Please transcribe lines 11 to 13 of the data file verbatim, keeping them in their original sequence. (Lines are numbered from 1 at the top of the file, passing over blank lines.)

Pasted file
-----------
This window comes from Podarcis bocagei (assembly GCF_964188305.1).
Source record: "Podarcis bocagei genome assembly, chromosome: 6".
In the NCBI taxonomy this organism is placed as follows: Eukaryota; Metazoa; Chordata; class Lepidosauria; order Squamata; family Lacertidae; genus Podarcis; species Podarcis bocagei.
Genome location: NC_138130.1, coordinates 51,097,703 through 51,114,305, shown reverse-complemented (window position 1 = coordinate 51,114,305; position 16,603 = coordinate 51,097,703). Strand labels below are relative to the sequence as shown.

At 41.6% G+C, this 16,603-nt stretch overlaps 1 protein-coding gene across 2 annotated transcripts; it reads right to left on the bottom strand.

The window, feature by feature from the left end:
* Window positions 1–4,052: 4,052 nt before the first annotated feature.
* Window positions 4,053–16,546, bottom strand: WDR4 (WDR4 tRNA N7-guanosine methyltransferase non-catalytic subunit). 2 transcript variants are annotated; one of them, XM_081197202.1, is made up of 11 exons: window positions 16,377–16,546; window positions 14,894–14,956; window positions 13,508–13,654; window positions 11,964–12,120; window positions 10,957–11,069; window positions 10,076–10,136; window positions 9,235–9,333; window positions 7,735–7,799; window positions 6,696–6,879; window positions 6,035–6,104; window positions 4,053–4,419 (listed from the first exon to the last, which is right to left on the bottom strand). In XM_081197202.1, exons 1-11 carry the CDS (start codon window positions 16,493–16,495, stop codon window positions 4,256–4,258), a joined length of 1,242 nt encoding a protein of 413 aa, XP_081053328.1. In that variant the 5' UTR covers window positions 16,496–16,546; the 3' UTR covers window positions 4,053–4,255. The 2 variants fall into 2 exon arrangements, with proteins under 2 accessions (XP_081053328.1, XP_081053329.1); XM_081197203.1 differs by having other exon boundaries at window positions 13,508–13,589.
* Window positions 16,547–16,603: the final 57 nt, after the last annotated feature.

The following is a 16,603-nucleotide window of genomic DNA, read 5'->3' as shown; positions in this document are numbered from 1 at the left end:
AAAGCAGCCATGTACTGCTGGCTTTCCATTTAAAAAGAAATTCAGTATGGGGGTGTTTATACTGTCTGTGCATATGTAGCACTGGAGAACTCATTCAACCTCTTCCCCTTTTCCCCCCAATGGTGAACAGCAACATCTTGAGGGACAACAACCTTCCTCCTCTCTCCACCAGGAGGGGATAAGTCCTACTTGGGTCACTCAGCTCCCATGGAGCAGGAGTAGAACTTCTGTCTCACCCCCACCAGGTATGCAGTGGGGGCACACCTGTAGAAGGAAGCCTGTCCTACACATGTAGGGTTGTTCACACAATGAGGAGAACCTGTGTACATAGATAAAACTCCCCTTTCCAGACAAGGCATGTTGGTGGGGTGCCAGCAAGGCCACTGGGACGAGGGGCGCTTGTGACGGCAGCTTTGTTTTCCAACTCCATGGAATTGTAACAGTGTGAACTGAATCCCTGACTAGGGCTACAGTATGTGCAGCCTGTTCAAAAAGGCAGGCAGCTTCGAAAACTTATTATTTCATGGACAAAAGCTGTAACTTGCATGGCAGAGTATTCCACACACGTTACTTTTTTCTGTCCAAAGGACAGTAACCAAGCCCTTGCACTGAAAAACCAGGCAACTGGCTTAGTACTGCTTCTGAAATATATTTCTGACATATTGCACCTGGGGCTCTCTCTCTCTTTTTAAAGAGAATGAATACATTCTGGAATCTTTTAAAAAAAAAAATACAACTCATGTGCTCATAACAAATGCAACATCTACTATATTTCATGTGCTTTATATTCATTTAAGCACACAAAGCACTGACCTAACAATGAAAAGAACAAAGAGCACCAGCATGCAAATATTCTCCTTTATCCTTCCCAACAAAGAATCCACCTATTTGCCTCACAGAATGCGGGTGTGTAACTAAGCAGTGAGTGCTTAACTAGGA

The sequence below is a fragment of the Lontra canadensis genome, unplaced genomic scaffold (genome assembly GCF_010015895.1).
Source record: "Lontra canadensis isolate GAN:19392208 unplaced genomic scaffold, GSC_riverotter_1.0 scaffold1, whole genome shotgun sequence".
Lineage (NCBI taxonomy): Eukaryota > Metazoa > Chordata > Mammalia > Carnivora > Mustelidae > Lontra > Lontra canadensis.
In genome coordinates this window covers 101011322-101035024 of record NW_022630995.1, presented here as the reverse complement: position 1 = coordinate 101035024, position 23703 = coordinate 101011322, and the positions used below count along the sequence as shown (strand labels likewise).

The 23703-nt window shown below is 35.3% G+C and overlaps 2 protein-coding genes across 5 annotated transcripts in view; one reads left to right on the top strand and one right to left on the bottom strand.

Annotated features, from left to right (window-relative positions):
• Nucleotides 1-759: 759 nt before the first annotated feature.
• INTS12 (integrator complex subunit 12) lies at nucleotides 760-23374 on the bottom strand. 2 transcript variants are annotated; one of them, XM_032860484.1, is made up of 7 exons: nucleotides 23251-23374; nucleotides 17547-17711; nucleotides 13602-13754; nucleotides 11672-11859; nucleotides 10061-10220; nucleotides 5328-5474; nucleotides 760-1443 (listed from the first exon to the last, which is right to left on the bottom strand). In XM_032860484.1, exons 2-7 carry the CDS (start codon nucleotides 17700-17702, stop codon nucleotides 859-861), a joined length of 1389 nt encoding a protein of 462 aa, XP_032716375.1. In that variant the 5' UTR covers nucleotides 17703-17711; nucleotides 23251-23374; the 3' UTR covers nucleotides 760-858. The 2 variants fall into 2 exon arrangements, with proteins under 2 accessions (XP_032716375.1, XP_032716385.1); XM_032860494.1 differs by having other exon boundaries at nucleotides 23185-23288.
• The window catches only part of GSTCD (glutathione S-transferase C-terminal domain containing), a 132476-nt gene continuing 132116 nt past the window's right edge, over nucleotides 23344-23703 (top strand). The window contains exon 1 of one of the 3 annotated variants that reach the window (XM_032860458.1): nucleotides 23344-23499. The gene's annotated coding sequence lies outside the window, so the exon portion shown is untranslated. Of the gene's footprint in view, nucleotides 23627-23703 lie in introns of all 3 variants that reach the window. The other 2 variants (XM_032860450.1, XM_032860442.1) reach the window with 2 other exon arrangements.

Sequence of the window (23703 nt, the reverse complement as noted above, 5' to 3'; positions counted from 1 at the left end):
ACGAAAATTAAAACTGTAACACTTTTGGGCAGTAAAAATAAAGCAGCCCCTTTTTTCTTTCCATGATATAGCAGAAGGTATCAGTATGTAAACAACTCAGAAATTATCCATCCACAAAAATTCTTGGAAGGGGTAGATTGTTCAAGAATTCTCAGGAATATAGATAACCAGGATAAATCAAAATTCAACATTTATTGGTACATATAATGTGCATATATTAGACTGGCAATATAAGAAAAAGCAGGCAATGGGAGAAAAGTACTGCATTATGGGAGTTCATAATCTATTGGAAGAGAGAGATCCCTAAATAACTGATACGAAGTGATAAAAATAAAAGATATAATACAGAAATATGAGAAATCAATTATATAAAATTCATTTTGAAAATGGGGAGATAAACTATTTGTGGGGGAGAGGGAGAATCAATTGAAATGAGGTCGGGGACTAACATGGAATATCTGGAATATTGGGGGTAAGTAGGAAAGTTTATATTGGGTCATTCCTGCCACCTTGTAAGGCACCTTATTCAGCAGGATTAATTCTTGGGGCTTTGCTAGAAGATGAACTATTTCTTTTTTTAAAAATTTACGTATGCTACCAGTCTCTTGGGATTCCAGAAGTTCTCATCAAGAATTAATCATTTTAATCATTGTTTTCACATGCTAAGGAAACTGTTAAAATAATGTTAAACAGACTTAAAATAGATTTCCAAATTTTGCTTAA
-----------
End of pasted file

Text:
AAAGCAGCCATGTACTGCTGGCTTTCCATTTAAAAAGAAATTCAGTATGGGGGTGTTTATACTGTCTGTGCATATGTAGCACTGGAGAACTCATTCAACCTCTTCCCCTTTTCCCCCCAATGGTGAACAGCAACATCTTGAGGGACAACAACCTTCCTCCTCTCTCCACCAGGAGGGGATAAGTCCTACTTGGGTCACTCAGCTCCCATGGAGCAGGAGTAGAACTTCTGTCTCACCCCCACCAGGTATGCAGTGGGGGCACACCTGTAGAAGGAAGCCTGTCCTACACATGTAGGGTTGTTCACACAATGAGGAGAACCTGTGTACATAGATAAAACTCCCCTTTCCAGACAAGGCATGTTGGTGGGGTGCCAGCAAGGCCACTGGGACGAGGGGCGCTTGTGACGGCAGCTTTGTTTTCCAACTCCATGGAATTGTAACAGTGTGAACTGAATCCCTGACTAGGGCTACAGTATGTGCAGCCTGTTCAAAAAGGCAGGCAGCTTCGAAAACTTATTATTTCATGGACAAAAGCTGTAACTTGCATGGCAGAGTATTCCACACACGTTACTTTTTTCTGTCCAAAGGACAGTAACCAAGCCCTTGCACTGAAAAACCAGGCAACTGGCTTAGTACTGCTTCTGAAATATATTTCTGACATATTGCACCTGGGGCTCTCTCTCTCTTTTTAAAGAGAATGAATACATTCTGGAATCTTTTAAAAAAAAAAATACAACTCATGTGCTCATAACAAATGCAACATCTACTATATTTCATGTGCTTTATATTCATTTAAGCACACAAAGCACTGACCTAACAATGAAAAGAACAAAGAGCACCAGCATGCAAATATTCTCCTTTATCCTTCCCAACAAAGAATCCACCTATTTGCCTCACAGAATGCGGGTGTGTAACTAAGCAGTGAGTGCTTAACTAGGA

The sequence below is a fragment of the Lontra canadensis genome, unplaced genomic scaffold (genome assembly GCF_010015895.1).
Source record: "Lontra canadensis isolate GAN:19392208 unplaced genomic scaffold, GSC_riverotter_1.0 scaffold1, whole genome shotgun sequence".